Alex Floro
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Reminisce with M.I.S.S.: Parliament Funkadelic

Paging Dr. Funkenstein, we’ve got something serious you need to take care of: M.I.S.S. is feeling extra funky this week. Strap on those platforms, put those hot pants on and get ready to groove with Parliament Funkadelic.

You might not believe it, but the group has its roots in 50s doo-wop, getting together in Plainfield, New Jersey. George Clinton, arguably the band’s signature member, formed the group in a barber shop with Ray Davis, Fuzzy Haskins, Calvin Simon and Grady Thomas. They were styled after Frankie Lymon & the Teenagers, but developed a soul and funk-infused sound as they entered the 60s and 70s. Finding success in only one of the singles they released, in 1967 they hired five more backing musicians to go on tour.

While on the road, their record company had fallen bankrupt and, in order to continue recording, bassist Billy Bass Nelson came up with the name Funkadelic for the backup band. To make a long story short, the singing component of the collective as a whole is known as Parliament and the band traveling with them is known as Funkadelic.

Can You Imagine George Clinton & Parliament Clean Cut?

Taking cues from Frank Zappa and Jimi Hendrix, PF began to experiment with sounds that would eventually lead them in creating a whole new genre of music: P-Funk. Some speculate the name simply comes from the shortening of the group’s name, others have argued that it stood for Plainfield Funk (from the town Clinton grew up in). Nonetheless, from 1975 through 1979, the group began to find major success with the albums and singles they released. Many albums Parliament or Funkadelic released can be confused as efforts released together. While members of the collective would obviously work with one another, it is important to point out albums that are  strictly released by Funkadelic or Parliament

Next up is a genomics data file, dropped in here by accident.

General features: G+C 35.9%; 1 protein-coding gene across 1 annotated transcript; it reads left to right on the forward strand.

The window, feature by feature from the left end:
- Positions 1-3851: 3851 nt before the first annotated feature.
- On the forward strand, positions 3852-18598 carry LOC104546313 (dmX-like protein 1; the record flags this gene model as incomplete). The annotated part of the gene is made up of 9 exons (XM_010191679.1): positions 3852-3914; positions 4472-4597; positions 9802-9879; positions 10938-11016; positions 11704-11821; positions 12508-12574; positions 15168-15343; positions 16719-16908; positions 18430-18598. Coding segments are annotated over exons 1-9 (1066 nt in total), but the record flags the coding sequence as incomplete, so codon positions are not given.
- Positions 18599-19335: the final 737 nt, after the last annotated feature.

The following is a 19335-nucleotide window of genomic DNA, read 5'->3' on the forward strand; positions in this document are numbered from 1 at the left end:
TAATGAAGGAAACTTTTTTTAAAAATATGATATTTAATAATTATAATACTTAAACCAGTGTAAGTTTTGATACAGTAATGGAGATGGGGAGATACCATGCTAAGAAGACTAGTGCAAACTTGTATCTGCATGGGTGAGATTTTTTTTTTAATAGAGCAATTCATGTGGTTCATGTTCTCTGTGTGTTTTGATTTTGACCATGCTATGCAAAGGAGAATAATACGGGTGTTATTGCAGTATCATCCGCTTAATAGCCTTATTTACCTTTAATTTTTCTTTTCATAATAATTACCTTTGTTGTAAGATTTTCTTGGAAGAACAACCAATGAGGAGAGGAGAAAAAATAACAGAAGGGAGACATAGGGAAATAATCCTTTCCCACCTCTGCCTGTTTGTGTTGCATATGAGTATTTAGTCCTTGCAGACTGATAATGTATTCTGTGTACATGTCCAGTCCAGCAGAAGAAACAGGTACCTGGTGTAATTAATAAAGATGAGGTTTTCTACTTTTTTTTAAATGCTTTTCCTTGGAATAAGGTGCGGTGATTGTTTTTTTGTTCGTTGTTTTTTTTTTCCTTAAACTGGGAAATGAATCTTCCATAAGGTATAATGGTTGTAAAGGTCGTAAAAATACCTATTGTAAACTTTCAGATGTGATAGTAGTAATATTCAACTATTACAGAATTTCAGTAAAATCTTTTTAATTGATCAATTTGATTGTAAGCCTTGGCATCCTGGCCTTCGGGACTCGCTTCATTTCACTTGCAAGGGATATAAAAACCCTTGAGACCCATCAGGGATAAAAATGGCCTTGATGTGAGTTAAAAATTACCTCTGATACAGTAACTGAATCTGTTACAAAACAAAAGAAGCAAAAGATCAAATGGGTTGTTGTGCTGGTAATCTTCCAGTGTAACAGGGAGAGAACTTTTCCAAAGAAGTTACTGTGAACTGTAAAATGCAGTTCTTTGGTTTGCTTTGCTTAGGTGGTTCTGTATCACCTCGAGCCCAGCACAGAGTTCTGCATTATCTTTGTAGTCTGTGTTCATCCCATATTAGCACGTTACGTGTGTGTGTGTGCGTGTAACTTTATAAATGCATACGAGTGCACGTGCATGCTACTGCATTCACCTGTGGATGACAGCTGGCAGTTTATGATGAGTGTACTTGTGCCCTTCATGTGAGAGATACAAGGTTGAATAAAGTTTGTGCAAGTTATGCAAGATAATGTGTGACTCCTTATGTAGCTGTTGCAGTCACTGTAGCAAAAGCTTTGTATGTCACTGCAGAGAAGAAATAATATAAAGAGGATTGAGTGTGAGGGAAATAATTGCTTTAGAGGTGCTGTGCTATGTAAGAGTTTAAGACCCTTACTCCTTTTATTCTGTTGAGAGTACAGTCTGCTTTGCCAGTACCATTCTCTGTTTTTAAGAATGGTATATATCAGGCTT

One of the most influential albums to come out of either group is 1978’s One Nation Under a Groove by Funkadelic. As is any album related to PF, the album was a concept album, stemming from the “mythology of P-Funk” (which could very well be a separate write up). Essentially, the album stresses the power of P-Funk as a tool to release your mind and be free.  The title track off the album was a major hit for the group, and is included in the Rock and Roll Hall of Fame’s 500 Songs That Shaped Rock and Roll. In the song, Funkadelic likens dancing as a way to escape, stressing to listeners to use it as a way to reach freedom. Whether you believe that or not, there is no doubting it will make you get out of your seat and bust some moves or, at the very least, bob your head.

Parliament-Funkadelic have given us many treats over the years, from the stylings of Clinton’s dreads, to the official Funk University for bassists everywhere, to (some may argue most importantly) the basis for some of the greatest songs in hip hop. The group’s single Atomic Dog is one of the genre’s most sampled songs, with everyone from Redman, Snoop Dogg and Ice Cube (who’s sampled it on seven separate occasions) all using it to produce hits.

So let’s tip our hats and trip on… some good music to the one and only Parliament Funkadelic, for taking us on their Mothership to places we never knew music, or our minds, could ever go.

Groove To These Hits From Parliament Funkadelic:

One Nation Under a Groove

Atomic Dog

Bring the Funk

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